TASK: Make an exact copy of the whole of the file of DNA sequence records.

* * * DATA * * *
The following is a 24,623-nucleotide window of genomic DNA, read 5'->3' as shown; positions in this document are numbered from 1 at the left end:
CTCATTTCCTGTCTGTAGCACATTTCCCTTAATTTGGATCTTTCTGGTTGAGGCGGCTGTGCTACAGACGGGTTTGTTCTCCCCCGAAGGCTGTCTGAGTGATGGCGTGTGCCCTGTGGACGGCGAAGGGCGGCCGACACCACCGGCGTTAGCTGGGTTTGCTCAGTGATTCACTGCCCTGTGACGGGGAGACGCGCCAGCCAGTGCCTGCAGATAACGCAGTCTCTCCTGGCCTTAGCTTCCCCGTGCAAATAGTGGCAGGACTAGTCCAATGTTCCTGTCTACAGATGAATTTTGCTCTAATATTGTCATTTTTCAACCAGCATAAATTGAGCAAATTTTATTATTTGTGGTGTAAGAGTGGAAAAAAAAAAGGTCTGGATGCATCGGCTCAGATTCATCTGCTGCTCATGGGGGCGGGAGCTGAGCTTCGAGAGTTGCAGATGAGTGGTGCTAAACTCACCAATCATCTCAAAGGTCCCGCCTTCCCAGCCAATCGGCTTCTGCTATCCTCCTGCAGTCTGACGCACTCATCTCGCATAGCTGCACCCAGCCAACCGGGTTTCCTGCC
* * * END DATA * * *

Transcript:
The following is a 24,623-nucleotide window of genomic DNA, read 5'->3' as shown; positions in this document are numbered from 1 at the left end:
CTCATTTCCTGTCTGTAGCACATTTCCCTTAATTTGGATCTTTCTGGTTGAGGCGGCTGTGCTACAGACGGGTTTGTTCTCCCCCGAAGGCTGTCTGAGTGATGGCGTGTGCCCTGTGGACGGCGAAGGGCGGCCGACACCACCGGCGTTAGCTGGGTTTGCTCAGTGATTCACTGCCCTGTGACGGGGAGACGCGCCAGCCAGTGCCTGCAGATAACGCAGTCTCTCCTGGCCTTAGCTTCCCCGTGCAAATAGTGGCAGGACTAGTCCAATGTTCCTGTCTACAGATGAATTTTGCTCTAATATTGTCATTTTTCAACCAGCATAAATTGAGCAAATTTTATTATTTGTGGTGTAAGAGTGGAAAAAAAAAAGGTCTGGATGCATCGGCTCAGATTCATCTGCTGCTCATGGGGGCGGGAGCTGAGCTTCGAGAGTTGCAGATGAGTGGTGCTAAACTCACCAATCATCTCAAAGGTCCCGCCTTCCCAGCCAATCGGCTTCTGCTATCCTCCTGCAGTCTGACGCACTCATCTCGCATAGCTGCACCCAGCCAACCGGGTTTCCTGCC